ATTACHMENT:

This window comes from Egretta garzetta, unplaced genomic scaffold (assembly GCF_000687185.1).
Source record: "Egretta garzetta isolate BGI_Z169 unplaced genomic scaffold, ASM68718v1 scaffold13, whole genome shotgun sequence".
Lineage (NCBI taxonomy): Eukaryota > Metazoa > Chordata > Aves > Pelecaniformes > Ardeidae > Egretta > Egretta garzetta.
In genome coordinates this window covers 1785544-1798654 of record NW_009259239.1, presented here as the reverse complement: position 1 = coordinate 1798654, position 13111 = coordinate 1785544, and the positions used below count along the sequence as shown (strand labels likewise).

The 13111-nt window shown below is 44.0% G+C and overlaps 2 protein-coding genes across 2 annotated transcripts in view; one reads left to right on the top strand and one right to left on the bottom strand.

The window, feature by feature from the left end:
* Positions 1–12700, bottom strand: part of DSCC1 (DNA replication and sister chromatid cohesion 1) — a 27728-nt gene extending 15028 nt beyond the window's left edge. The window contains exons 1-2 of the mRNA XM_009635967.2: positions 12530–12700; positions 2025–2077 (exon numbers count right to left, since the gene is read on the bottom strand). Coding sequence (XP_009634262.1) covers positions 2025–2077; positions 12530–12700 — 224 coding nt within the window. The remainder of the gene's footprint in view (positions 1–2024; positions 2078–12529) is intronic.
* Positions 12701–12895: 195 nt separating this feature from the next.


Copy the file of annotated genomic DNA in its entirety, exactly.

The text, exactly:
This window comes from Egretta garzetta, unplaced genomic scaffold (assembly GCF_000687185.1).
Source record: "Egretta garzetta isolate BGI_Z169 unplaced genomic scaffold, ASM68718v1 scaffold13, whole genome shotgun sequence".
Lineage (NCBI taxonomy): Eukaryota > Metazoa > Chordata > Aves > Pelecaniformes > Ardeidae > Egretta > Egretta garzetta.
In genome coordinates this window covers 1785544-1798654 of record NW_009259239.1, presented here as the reverse complement: position 1 = coordinate 1798654, position 13111 = coordinate 1785544, and the positions used below count along the sequence as shown (strand labels likewise).

The 13111-nt window shown below is 44.0% G+C and overlaps 2 protein-coding genes across 2 annotated transcripts in view; one reads left to right on the top strand and one right to left on the bottom strand.

The window, feature by feature from the left end:
* Positions 1–12700, bottom strand: part of DSCC1 (DNA replication and sister chromatid cohesion 1) — a 27728-nt gene extending 15028 nt beyond the window's left edge. The window contains exons 1-2 of the mRNA XM_009635967.2: positions 12530–12700; positions 2025–2077 (exon numbers count right to left, since the gene is read on the bottom strand). Coding sequence (XP_009634262.1) covers positions 2025–2077; positions 12530–12700 — 224 coding nt within the window. The remainder of the gene's footprint in view (positions 1–2024; positions 2078–12529) is intronic.
* Positions 12701–12895: 195 nt separating this feature from the next.